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When someone threatens to use or does use force against another to cause harm, it is considered assault under Criminal Law. Aggravated assault typically occurs when a person causes serious injury to another or uses a deadly weapon. If you are being investigated for assault, you face serious consequences that may result in a loss of your freedom, exorbitant fines, and a mark on your criminal record that can affect your ability to obtain employment or housing in the future.

Maryland recognizes both felony and misdemeanor assault. If you commit aggravated assault with a firearm, you face a felony charge of assault in the first degree. A firearm may be anything from an antique handgun or rifle to a machine gun or assault rifle. Felony assault in the second degree occurs when a person intentionally threatens to use or uses physical force to cause bodily harm to a law enforcement officer engaged in the performance of his or her official duties. Misdemeanor assault in the second degree is defined as threatening to use or using physical force to cause bodily harm to another. In addition, you may be charged with reckless endangerment if you engage in conduct that creates a substantial risk of bodily injury or death to another or discharge a firearm from a moving vehicle, thereby creating a substantial risk of bodily injury or death to another. If more than one person is endangered by your reckless conduct, the state may charge you with a separate count of reckless endangerment for each individual you placed at risk of injury or death. The following table outlines the potential maximum fines and jail sentences for assault charges:

Associated Conduct
Type of Charge
Maximum Fine
Maximum Prison Sentence
1st Degree Assault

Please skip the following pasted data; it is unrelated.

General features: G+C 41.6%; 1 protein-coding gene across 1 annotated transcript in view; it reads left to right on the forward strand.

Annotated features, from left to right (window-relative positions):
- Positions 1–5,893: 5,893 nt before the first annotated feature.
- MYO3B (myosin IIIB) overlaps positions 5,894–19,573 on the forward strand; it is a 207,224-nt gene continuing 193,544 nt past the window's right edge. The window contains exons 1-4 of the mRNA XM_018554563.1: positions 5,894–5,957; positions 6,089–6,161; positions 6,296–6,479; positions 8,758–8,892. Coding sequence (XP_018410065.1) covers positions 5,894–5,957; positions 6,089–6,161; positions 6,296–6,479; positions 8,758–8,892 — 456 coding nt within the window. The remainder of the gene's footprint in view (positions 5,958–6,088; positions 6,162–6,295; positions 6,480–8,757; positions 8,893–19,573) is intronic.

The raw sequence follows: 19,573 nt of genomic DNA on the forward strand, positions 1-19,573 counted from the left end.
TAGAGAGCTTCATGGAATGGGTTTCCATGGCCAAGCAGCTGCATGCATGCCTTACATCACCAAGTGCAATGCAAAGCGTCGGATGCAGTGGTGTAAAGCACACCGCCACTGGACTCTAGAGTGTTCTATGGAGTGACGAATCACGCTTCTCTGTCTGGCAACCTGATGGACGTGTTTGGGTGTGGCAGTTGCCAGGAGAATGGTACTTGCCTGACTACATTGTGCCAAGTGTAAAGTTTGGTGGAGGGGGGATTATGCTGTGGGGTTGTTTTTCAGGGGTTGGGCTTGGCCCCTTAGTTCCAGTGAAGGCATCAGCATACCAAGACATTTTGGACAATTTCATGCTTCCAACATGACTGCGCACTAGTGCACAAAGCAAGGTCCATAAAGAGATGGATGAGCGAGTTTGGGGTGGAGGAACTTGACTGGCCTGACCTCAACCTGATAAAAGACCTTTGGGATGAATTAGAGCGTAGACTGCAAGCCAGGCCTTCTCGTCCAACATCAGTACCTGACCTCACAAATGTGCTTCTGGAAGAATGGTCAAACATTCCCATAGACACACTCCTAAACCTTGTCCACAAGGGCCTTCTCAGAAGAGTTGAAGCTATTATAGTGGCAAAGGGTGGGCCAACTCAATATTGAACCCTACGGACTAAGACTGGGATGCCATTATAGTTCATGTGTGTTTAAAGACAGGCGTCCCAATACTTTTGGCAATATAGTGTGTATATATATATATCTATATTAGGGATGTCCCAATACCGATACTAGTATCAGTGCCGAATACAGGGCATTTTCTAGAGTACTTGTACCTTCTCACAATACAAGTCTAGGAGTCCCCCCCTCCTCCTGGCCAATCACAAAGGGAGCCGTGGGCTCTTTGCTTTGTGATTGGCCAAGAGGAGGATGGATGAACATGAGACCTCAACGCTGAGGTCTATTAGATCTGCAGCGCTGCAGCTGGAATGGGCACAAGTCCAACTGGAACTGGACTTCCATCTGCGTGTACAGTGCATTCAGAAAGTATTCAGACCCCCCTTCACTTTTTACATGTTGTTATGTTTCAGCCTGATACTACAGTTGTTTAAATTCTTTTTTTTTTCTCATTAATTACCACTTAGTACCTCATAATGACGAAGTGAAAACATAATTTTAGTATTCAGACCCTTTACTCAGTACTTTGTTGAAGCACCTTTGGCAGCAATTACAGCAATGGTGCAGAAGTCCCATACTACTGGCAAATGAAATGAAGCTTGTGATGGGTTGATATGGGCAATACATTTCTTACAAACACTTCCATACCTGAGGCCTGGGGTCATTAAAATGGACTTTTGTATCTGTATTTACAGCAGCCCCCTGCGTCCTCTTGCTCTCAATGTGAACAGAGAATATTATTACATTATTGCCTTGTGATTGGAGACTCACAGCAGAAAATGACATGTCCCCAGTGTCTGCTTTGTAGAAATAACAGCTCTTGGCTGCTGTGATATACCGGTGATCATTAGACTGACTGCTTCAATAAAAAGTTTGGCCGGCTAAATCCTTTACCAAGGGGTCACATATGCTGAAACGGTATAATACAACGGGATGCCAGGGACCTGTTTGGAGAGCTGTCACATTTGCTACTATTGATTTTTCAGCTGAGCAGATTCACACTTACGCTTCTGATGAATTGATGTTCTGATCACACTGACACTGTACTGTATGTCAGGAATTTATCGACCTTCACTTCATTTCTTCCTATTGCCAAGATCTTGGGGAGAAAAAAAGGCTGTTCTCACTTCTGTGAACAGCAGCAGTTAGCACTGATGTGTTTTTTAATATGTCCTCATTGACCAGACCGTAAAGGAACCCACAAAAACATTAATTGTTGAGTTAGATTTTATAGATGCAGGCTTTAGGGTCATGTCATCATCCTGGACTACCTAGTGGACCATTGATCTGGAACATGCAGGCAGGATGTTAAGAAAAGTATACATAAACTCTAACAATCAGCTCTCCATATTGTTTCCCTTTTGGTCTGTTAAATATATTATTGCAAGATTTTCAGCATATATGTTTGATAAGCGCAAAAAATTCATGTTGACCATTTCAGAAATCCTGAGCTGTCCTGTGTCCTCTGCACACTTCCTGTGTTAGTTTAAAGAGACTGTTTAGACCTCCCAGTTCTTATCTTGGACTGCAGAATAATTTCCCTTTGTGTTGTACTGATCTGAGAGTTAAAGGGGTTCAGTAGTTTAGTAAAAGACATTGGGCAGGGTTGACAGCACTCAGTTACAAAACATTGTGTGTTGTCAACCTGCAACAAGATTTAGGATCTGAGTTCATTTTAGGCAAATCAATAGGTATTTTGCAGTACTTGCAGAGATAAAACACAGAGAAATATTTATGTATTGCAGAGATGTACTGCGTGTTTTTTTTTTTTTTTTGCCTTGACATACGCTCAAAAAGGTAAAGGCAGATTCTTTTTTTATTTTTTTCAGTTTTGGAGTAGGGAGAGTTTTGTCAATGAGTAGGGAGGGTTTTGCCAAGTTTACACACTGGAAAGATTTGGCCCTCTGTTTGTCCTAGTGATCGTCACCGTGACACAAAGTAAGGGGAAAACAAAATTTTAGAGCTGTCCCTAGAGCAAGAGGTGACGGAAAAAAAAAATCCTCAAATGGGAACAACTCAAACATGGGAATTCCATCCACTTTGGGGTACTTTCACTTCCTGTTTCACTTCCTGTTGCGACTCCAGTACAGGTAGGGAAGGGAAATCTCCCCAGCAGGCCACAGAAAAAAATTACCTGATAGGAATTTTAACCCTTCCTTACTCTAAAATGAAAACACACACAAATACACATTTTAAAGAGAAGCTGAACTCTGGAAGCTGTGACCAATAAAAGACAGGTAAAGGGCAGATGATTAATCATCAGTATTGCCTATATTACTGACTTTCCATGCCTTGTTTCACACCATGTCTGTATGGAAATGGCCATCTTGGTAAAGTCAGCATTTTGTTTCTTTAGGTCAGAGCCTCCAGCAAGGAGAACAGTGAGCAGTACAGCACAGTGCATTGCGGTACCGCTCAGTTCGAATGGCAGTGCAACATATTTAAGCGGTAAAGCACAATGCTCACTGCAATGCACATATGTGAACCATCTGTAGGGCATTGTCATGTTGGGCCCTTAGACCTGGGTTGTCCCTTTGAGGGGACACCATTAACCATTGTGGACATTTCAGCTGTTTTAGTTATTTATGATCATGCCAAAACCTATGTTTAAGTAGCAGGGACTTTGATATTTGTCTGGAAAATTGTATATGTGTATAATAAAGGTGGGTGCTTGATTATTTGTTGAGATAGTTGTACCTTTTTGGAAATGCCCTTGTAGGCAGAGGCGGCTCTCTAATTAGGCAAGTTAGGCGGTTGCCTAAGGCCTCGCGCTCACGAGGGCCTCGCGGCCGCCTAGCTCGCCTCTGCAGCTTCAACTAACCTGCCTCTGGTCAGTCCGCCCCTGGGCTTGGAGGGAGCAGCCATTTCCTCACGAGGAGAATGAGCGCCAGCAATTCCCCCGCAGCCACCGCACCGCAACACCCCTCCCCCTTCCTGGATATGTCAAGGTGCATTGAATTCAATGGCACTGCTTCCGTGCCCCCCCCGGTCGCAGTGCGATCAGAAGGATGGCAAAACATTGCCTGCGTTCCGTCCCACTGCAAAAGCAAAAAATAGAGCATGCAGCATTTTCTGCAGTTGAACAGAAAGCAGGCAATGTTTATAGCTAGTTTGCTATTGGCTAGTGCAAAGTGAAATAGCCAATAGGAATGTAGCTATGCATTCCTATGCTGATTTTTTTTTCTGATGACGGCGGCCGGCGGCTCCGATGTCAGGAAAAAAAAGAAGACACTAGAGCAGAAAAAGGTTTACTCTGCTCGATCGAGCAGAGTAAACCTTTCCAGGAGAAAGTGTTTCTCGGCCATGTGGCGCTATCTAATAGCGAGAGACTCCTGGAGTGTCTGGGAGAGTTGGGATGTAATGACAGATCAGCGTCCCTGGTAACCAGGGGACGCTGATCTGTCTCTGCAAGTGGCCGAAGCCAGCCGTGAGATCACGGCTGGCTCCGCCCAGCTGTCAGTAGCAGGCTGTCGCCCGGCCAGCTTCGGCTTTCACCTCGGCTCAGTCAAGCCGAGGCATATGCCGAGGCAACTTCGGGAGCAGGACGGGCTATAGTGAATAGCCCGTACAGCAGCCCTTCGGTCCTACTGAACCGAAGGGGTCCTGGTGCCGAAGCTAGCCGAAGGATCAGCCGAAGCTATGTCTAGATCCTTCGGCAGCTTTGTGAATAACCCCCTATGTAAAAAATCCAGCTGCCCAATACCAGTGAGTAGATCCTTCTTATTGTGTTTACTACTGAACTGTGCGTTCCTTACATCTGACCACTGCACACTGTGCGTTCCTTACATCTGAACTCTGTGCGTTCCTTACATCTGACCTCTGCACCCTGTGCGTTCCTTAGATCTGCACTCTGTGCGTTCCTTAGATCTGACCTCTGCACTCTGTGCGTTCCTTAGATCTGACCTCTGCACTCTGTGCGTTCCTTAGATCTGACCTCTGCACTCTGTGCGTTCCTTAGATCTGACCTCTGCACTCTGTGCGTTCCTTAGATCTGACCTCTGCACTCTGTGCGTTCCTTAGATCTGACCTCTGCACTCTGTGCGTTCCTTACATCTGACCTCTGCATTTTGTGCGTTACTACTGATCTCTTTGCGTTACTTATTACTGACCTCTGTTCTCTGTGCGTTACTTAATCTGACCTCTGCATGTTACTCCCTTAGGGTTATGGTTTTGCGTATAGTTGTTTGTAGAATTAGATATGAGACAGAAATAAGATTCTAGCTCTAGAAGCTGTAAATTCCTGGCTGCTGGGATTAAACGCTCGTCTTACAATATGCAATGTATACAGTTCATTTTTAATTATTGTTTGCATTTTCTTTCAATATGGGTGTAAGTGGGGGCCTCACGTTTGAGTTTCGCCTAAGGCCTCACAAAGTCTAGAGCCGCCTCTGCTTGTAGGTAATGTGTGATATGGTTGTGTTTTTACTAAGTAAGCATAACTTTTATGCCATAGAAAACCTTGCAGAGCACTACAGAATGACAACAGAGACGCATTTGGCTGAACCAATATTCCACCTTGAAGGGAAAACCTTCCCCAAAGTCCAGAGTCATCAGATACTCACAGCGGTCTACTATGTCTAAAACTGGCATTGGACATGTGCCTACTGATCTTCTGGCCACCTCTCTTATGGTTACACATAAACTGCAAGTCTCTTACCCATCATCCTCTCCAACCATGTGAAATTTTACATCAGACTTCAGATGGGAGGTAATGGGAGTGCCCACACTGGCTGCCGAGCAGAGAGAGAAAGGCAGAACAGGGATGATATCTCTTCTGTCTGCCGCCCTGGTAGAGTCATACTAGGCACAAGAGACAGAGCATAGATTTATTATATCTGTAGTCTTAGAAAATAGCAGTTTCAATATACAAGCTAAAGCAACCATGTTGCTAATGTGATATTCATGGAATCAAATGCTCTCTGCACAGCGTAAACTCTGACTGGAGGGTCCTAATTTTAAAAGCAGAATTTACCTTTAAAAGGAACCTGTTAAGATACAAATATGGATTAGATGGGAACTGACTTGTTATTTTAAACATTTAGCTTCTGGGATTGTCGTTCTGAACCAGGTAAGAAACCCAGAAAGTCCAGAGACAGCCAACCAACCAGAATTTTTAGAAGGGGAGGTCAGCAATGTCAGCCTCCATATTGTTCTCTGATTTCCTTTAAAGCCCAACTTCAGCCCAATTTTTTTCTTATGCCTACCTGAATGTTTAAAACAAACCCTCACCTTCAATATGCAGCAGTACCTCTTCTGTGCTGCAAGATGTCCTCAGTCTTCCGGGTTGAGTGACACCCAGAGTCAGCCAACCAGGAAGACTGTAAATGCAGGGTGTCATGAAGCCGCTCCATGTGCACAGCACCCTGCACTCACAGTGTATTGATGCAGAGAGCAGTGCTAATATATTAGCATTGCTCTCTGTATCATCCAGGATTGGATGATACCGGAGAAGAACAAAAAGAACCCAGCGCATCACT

With a firearm or with intent to cause serious physical injury*

25 years
2nd Degree Assault on Law Officer
Intent to cause physical injury**
10 years
2nd Degree Assault
Intent to cause physical injury
10 years
Reckless Endangerment

Conduct that creates substantial risk of serious physical injury or death

5 years


 * Serious physical injury may include causing a substantial risk of death, permanent or protracted disfigurement, or long-term loss or impairment of the function of a bodily member or organ.

** Physical injury is defined as “any impairment of physical condition including minor injuries.”

In addition, an assault or reckless endangerment conviction may have other lasting negative consequences in your life. For example, both felony and misdemeanor assaults will appear on your criminal record for years into the future. Thus, any potential employer or landlord who runs a background check may take these convictions into consideration when you apply for a job or apartment after your conviction. Certain convictions for violent crimes will also result in a loss of the right to own and/or possess a firearm.


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